ASTRONAUTS (1981-1982)

by Mark Nobes, chief editor

Often described at "The Goodies in space", Astronauts is a long forgotten ITV sitcom that originally aired from 26th Oct 1981 to 23rd Aug 1983. None of my friends seem to remember it (maybe I just mix with the wrong people!), and I have been unable to find any clips from the series on Youtube.
However, as you will discover, the comedy had a team of very well-known writers and producers involved in its creation. The comedy ran for two series, with 13 half-hour episodes (including the ads).
Penned by Bill Oddie and Graeme Garden, the humour was generally more mainstream than The Goodies, although there were sporadic bursts of bizarreness. The script editors were the legendary Dick Clement and Ian La Frenais (who also penned Porridge and Auf Wiedersehen, Pet), and the producers were Tony Charles and Douglas Argent who also produced Fawlty Towers. With such a mighty team of mega talent, you would have expected something pretty outstanding.
The idea was certainly original, and came long before the BBC space comedy Red Dwarf. Two Men, one woman and a dog are living together on Sky-Lab, Britain's first manned space mission. The humour was based around the claustrophobic environment and the inevitable tensions it caused.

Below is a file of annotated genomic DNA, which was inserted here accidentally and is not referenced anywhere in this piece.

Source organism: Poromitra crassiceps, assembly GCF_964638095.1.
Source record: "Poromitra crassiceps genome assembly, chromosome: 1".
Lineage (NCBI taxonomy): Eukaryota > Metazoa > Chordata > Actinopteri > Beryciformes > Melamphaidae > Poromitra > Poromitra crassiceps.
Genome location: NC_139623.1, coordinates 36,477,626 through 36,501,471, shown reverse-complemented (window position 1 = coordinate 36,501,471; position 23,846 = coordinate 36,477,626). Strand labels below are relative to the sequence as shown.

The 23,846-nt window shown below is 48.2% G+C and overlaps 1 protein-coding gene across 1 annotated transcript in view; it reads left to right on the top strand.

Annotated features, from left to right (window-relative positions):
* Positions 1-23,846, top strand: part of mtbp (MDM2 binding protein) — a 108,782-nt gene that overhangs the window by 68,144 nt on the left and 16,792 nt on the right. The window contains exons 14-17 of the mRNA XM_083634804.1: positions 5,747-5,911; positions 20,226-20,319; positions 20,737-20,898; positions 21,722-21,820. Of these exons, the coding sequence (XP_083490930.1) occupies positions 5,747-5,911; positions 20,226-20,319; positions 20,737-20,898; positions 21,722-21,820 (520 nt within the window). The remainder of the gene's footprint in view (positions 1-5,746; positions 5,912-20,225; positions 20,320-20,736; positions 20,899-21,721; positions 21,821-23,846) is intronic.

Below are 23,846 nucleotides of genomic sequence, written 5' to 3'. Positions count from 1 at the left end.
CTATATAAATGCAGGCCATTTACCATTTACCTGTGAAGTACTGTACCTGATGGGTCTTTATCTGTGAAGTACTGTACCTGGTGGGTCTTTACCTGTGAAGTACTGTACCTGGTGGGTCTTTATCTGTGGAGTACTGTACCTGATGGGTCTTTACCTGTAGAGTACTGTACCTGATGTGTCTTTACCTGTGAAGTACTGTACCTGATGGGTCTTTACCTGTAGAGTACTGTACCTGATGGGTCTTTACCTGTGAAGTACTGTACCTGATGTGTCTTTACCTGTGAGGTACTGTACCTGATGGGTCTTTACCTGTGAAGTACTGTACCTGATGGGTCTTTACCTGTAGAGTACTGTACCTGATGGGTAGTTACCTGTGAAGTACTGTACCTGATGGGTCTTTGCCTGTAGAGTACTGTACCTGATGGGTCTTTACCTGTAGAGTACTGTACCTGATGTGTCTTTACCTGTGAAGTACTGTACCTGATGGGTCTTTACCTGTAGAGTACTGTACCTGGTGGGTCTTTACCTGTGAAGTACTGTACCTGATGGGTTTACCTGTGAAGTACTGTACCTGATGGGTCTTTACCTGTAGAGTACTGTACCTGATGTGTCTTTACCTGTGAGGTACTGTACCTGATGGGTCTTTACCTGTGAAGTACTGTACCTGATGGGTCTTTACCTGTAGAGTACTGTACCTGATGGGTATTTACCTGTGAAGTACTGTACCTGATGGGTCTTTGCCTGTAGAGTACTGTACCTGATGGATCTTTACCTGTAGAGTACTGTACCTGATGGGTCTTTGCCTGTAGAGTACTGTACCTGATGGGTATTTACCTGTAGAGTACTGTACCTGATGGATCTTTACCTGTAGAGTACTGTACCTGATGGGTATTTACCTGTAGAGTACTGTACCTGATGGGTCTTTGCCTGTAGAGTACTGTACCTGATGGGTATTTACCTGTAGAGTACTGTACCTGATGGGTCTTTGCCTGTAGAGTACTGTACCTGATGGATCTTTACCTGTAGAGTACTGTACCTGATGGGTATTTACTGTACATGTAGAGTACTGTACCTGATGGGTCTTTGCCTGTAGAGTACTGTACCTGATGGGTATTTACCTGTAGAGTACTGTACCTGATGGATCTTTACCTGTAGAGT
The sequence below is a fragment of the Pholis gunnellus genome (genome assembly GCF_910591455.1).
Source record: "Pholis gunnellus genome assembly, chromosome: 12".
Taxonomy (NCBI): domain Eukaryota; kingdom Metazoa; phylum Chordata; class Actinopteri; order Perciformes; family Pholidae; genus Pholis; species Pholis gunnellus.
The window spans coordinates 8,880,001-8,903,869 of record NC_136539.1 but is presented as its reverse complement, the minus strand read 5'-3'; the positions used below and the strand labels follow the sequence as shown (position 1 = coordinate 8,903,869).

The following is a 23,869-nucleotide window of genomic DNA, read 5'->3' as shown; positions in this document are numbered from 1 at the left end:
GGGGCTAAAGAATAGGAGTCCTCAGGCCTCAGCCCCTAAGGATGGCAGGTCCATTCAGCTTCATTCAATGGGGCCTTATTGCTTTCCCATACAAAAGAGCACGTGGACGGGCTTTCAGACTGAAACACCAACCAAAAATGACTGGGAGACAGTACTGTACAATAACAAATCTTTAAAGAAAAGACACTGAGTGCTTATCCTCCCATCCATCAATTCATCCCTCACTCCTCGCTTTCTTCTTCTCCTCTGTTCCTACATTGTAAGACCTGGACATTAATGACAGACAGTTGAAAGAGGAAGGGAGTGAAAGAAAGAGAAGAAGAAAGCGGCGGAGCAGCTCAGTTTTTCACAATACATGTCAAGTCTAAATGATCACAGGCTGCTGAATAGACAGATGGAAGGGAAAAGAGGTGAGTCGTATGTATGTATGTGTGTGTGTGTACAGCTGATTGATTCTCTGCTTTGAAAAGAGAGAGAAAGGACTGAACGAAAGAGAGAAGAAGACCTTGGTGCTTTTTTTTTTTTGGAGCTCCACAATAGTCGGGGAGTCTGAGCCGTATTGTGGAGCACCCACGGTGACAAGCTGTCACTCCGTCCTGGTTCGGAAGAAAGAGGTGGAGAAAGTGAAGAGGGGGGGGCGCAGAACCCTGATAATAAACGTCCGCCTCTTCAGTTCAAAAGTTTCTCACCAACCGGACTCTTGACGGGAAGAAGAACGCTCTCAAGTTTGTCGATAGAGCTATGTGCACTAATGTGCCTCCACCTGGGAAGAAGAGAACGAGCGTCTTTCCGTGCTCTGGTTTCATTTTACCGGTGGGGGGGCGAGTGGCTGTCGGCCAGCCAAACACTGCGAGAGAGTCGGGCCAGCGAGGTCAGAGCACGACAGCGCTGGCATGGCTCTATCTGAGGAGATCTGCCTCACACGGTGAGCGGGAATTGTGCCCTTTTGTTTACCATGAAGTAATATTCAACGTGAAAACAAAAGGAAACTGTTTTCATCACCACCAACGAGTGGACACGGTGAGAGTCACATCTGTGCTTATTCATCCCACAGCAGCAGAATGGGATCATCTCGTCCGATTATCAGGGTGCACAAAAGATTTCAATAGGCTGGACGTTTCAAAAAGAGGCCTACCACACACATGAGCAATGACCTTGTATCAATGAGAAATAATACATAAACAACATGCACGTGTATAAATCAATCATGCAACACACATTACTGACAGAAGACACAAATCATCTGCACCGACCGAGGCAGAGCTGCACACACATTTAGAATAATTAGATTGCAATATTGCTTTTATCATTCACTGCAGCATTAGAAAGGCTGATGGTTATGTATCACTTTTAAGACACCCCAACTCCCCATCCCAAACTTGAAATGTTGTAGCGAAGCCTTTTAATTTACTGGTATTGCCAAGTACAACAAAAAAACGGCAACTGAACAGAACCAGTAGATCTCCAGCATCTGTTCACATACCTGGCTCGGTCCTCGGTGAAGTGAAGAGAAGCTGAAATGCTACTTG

The Cast:
Commander Malcolm Mattocks - Christopher Godwin
Godwin provided the voice of Darth Vader in the online multiplayer video game Star Wars: The Old Republic. He made his TV debut in an episode of Softly Softly.
Dr. Gentian Foster - a no-nonsense science officer played by Carmen Du Sautoy
You may remember Du Sautoy as the belly-dancing temptress, Saida, in the 1974 Jame Bond film The Man With The Golden Gun.
Technical Officer David Ackroyd is Mattocks defiant partner played by Barrie Rutter
Rutter had previously played an armed robber in the 1979 film version of Porridge.
Beadle - the astronauts' American contact at mission control - played by Bruce Boa.
You may remember Boa as the guest in the "Waldorf Salad" episode of Fawlty Towers. He also played General Rieekan in the 1980 movie The Empire Strikes Back.
Sadly, this was a pretty underwhelming and forgettable comedy. I believe that the main problem lies with the fact that much of comedy in The Goodies relied on slapstick routines set outdoors. With a story line set on a tiny space lab, Oddie and Garden were already limiting themselves to what they could write. Put simply, the series didn't suit their writing style.
The DVD of the complete two series was made available back in 2012. If you're a fan of The Goodies then you may want to give it a go, but I think you'll find it pretty hard going.